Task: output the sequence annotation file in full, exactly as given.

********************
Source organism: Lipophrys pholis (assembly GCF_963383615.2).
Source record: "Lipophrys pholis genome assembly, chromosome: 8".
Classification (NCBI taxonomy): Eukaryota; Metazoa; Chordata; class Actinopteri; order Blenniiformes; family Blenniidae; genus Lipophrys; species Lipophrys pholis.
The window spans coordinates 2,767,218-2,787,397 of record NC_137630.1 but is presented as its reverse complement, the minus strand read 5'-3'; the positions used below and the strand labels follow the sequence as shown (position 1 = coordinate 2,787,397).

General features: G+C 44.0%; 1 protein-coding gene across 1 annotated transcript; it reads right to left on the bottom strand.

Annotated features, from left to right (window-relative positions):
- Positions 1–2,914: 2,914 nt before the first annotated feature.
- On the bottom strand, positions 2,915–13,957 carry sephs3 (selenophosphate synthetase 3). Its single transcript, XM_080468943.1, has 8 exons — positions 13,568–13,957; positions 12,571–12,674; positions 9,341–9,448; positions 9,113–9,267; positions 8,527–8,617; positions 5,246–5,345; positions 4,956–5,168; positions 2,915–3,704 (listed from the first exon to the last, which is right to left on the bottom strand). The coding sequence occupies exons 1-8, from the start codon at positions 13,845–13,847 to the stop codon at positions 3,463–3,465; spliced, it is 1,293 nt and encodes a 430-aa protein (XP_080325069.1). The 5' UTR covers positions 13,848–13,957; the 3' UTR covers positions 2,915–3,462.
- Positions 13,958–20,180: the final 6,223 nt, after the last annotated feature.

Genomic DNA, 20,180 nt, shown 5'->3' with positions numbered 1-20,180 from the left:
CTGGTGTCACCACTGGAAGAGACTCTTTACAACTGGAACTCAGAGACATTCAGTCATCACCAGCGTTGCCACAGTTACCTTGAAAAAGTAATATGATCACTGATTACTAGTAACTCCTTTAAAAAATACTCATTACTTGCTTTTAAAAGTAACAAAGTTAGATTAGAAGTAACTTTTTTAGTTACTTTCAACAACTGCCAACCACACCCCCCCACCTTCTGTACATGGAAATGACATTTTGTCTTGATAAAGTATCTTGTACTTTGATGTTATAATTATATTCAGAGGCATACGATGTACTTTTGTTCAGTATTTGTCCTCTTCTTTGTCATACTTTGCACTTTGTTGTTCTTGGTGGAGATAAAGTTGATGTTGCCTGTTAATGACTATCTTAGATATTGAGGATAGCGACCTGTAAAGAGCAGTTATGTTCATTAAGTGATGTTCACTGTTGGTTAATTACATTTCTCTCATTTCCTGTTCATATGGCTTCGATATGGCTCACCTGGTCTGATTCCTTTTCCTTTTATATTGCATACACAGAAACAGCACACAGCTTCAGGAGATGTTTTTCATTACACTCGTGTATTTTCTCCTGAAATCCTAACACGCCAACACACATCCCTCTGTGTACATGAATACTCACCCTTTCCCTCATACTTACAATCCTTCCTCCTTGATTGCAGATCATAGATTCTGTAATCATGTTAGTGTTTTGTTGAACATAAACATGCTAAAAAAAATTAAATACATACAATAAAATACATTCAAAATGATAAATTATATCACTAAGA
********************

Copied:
Source organism: Lipophrys pholis (assembly GCF_963383615.2).
Source record: "Lipophrys pholis genome assembly, chromosome: 8".
Classification (NCBI taxonomy): Eukaryota; Metazoa; Chordata; class Actinopteri; order Blenniiformes; family Blenniidae; genus Lipophrys; species Lipophrys pholis.
The window spans coordinates 2,767,218-2,787,397 of record NC_137630.1 but is presented as its reverse complement, the minus strand read 5'-3'; the positions used below and the strand labels follow the sequence as shown (position 1 = coordinate 2,787,397).

General features: G+C 44.0%; 1 protein-coding gene across 1 annotated transcript; it reads right to left on the bottom strand.

Annotated features, from left to right (window-relative positions):
- Positions 1–2,914: 2,914 nt before the first annotated feature.
- On the bottom strand, positions 2,915–13,957 carry sephs3 (selenophosphate synthetase 3). Its single transcript, XM_080468943.1, has 8 exons — positions 13,568–13,957; positions 12,571–12,674; positions 9,341–9,448; positions 9,113–9,267; positions 8,527–8,617; positions 5,246–5,345; positions 4,956–5,168; positions 2,915–3,704 (listed from the first exon to the last, which is right to left on the bottom strand). The coding sequence occupies exons 1-8, from the start codon at positions 13,845–13,847 to the stop codon at positions 3,463–3,465; spliced, it is 1,293 nt and encodes a 430-aa protein (XP_080325069.1). The 5' UTR covers positions 13,848–13,957; the 3' UTR covers positions 2,915–3,462.
- Positions 13,958–20,180: the final 6,223 nt, after the last annotated feature.

Genomic DNA, 20,180 nt, shown 5'->3' with positions numbered 1-20,180 from the left:
CTGGTGTCACCACTGGAAGAGACTCTTTACAACTGGAACTCAGAGACATTCAGTCATCACCAGCGTTGCCACAGTTACCTTGAAAAAGTAATATGATCACTGATTACTAGTAACTCCTTTAAAAAATACTCATTACTTGCTTTTAAAAGTAACAAAGTTAGATTAGAAGTAACTTTTTTAGTTACTTTCAACAACTGCCAACCACACCCCCCCACCTTCTGTACATGGAAATGACATTTTGTCTTGATAAAGTATCTTGTACTTTGATGTTATAATTATATTCAGAGGCATACGATGTACTTTTGTTCAGTATTTGTCCTCTTCTTTGTCATACTTTGCACTTTGTTGTTCTTGGTGGAGATAAAGTTGATGTTGCCTGTTAATGACTATCTTAGATATTGAGGATAGCGACCTGTAAAGAGCAGTTATGTTCATTAAGTGATGTTCACTGTTGGTTAATTACATTTCTCTCATTTCCTGTTCATATGGCTTCGATATGGCTCACCTGGTCTGATTCCTTTTCCTTTTATATTGCATACACAGAAACAGCACACAGCTTCAGGAGATGTTTTTCATTACACTCGTGTATTTTCTCCTGAAATCCTAACACGCCAACACACATCCCTCTGTGTACATGAATACTCACCCTTTCCCTCATACTTACAATCCTTCCTCCTTGATTGCAGATCATAGATTCTGTAATCATGTTAGTGTTTTGTTGAACATAAACATGCTAAAAAAAATTAAATACATACAATAAAATACATTCAAAATGATAAATTATATCACTAAGA